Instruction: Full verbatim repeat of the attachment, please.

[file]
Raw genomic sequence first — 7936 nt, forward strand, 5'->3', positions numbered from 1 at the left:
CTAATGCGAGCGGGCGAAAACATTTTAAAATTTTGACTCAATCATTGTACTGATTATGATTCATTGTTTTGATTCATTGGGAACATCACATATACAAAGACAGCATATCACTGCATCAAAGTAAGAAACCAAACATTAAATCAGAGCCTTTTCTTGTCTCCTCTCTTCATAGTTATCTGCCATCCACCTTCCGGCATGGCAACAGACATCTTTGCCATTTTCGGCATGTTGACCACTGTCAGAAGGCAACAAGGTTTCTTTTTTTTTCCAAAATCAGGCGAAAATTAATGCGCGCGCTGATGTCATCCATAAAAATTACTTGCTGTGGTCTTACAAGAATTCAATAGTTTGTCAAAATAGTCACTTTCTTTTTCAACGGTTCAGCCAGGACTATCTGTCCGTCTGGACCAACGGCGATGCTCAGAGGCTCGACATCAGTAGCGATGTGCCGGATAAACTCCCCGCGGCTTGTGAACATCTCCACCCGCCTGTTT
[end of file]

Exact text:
Raw genomic sequence first — 7936 nt, forward strand, 5'->3', positions numbered from 1 at the left:
CTAATGCGAGCGGGCGAAAACATTTTAAAATTTTGACTCAATCATTGTACTGATTATGATTCATTGTTTTGATTCATTGGGAACATCACATATACAAAGACAGCATATCACTGCATCAAAGTAAGAAACCAAACATTAAATCAGAGCCTTTTCTTGTCTCCTCTCTTCATAGTTATCTGCCATCCACCTTCCGGCATGGCAACAGACATCTTTGCCATTTTCGGCATGTTGACCACTGTCAGAAGGCAACAAGGTTTCTTTTTTTTTCCAAAATCAGGCGAAAATTAATGCGCGCGCTGATGTCATCCATAAAAATTACTTGCTGTGGTCTTACAAGAATTCAATAGTTTGTCAAAATAGTCACTTTCTTTTTCAACGGTTCAGCCAGGACTATCTGTCCGTCTGGACCAACGGCGATGCTCAGAGGCTCGACATCAGTAGCGATGTGCCGGATAAACTCCCCGCGGCTTGTGAACATCTCCACCCGCCTGTTT